My glass half-empty

At the turn of the last century, my eyes grew moist and my vision skimmed and dimmed. Soon, I fell to my knees. No, I was not overwhelmed at the prospect of having witnessed Y2K, but it was because, after years of gaping at moving images and turning printed pages one after the other, my eyes had given up and had rendered themselves useless. Enhancements were required.

I got my first pair of appendages at the age of 14 and the result? I looked even uglier if that was possible. But importantly, though I didn’t look any better, I could look much better.

For a month or so, whenever my Dad returned home from work, he would look at me sternly through a pair of his own and cluck his tongue a little too loudly with disappointment echoing around the middle-class room. I would, of course, ignore him and go back to watching Winnie on the Wonder Years.

My wonder years continued through High School and my “sight” or rather the lack of it increased at a quick pace. Each year along with new books, I got new spectacles as well. My Dad had long given up clucking his tongue and glasses had become a part of my already “infested with extras” existence. A friend even used to joke that I kept them on while sleeping to view my dreams better.

For a long time, my “sight” was steady and I was doing fine on the glasses front. About two weeks back, I woke up and reached out for my carbon friends. Alas, their date was up. They were broken. I must have trod on them while battling a rowdy knight in one of my dreamy trips to fantasyland the previous night. And to top things off, I didn’t have a spare. And it being the fag end of the month, I realized as dawn broke outside my window, that I along with my glasses was broke too.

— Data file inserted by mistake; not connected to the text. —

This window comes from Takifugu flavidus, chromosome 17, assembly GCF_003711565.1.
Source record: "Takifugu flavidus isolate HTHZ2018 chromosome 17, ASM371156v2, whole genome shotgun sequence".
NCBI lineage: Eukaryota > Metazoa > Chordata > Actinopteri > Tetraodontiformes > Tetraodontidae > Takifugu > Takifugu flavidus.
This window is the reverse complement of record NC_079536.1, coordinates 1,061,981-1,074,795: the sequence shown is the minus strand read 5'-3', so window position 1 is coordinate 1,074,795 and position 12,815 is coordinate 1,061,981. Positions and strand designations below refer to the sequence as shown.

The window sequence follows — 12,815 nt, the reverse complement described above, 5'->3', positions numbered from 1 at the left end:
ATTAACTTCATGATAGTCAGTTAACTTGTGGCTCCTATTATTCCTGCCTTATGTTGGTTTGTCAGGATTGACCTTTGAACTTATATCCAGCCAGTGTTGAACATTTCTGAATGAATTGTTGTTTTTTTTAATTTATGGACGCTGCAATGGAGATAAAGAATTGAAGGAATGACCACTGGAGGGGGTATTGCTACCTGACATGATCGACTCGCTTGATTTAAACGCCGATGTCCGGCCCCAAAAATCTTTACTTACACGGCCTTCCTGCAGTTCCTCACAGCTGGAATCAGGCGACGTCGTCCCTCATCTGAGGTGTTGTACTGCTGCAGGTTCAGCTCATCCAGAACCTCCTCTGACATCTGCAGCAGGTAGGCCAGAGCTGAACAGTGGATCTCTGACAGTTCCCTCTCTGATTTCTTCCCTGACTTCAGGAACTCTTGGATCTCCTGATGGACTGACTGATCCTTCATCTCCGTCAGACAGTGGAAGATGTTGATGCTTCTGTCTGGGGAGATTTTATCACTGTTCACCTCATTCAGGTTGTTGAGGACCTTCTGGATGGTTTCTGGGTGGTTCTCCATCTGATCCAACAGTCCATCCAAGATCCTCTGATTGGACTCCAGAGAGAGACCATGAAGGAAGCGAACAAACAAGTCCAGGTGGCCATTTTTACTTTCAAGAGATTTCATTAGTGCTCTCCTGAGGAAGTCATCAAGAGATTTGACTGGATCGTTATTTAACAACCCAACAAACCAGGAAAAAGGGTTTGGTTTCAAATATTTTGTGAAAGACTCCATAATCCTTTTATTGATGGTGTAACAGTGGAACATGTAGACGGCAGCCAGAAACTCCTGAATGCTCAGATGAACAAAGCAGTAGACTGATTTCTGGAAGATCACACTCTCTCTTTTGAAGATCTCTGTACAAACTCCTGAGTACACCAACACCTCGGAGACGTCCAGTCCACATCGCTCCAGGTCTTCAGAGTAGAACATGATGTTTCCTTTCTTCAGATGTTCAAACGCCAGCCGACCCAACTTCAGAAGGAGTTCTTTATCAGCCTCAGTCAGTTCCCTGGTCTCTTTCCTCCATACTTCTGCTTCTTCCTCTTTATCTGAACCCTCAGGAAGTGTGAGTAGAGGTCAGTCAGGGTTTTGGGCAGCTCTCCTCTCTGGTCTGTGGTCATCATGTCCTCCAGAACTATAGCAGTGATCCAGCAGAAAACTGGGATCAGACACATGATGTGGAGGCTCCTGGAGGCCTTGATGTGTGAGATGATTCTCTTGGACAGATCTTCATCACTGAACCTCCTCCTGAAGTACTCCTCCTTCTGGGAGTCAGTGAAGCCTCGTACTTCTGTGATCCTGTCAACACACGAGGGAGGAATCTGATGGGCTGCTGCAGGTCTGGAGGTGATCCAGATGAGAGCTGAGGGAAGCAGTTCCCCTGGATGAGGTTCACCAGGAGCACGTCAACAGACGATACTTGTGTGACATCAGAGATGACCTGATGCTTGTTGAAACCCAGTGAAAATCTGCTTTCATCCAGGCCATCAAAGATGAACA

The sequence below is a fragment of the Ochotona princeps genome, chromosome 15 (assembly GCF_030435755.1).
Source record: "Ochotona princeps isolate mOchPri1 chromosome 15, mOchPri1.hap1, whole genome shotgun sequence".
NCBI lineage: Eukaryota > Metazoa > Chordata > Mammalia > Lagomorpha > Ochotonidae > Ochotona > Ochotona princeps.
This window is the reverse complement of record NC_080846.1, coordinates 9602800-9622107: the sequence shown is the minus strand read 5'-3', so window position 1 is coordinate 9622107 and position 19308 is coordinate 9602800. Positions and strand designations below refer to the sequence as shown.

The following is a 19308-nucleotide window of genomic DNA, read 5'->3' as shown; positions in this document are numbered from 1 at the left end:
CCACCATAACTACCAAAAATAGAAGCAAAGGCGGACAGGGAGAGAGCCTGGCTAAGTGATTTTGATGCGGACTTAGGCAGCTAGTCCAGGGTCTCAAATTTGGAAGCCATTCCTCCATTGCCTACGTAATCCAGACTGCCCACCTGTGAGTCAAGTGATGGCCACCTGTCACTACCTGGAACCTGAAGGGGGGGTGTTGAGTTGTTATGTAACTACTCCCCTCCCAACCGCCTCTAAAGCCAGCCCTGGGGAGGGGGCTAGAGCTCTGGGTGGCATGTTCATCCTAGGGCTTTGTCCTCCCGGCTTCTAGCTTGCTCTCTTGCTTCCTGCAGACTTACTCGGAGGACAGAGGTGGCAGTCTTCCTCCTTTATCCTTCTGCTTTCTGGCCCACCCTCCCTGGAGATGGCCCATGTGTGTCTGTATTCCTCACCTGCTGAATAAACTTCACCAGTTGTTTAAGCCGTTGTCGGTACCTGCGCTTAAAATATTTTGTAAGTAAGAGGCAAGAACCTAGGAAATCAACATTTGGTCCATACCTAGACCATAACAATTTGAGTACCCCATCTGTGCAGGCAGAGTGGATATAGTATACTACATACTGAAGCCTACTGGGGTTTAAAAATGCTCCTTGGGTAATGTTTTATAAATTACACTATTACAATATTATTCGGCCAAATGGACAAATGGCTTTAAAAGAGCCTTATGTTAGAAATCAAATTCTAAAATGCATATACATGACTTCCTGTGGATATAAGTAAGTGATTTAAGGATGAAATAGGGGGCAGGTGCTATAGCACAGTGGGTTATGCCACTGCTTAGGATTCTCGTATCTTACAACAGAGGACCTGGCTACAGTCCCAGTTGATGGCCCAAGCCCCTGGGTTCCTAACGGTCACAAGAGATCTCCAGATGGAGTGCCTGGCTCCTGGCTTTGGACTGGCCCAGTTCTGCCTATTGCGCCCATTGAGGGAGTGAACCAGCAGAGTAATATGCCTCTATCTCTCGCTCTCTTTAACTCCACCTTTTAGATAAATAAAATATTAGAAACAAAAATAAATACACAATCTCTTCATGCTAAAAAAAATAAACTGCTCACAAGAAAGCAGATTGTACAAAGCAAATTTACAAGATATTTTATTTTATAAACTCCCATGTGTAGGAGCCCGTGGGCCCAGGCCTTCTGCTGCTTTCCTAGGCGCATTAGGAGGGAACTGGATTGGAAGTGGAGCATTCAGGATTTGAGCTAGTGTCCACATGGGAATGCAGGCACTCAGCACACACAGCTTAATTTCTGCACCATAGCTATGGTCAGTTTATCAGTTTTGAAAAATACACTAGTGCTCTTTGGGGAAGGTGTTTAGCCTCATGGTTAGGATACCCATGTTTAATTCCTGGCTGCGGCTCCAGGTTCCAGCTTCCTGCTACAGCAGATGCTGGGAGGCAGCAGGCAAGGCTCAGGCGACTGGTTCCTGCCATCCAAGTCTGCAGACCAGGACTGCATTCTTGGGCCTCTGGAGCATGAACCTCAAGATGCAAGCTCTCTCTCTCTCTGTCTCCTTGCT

For two whole days, I tripped and felt my way through the muddy paths of ever-raining Hyderabad with my severely deteriorated “aankhen”. As I somehow managed to enter one optical shop after the other, I was severely reprimanded by each optical guy in the shop for having the balls to go around the place with my naked eyeballs.

I knew it was dangerous. People who can see are themselves prone to untimely deaths. So, I took whatever was left of the frame and kept it on. The right lens was intact while the left side of the frame was conspicuous by a gaping hole. With the finance problem tugging away at my mind and the headache arising out of this One-Eyed-Joe routine, I decided I should not see from my left. So, I ventured outside with my left eye shut and my right wide open.

While on the road, a girl looked twice at me (probably for the first time in history). She probably thought I was winking at her. But probably the most eye-opening experience of it all was when I was walking on this pavement in Secunderabad thereby avoiding the vehicle strewn road. I was looking down in the dark so as not to plunge my legs into human or other shit. I instinctively stopped and looked up. Inches away from my unmanned left eyeball, the sharp end of a “boring pump” was staring at me. If I had taken a step further, I would not have needed glasses at all thereafter.

After much economic deliberation with the optical guy, I ordered a new pair and waited the whole next day indoors for fear of my life.

At last, I got ’em. Confidently put ’em on. I looked about at the greenery, the blue sky and the “figures” of the twin cities. Finally, my glass was full now.

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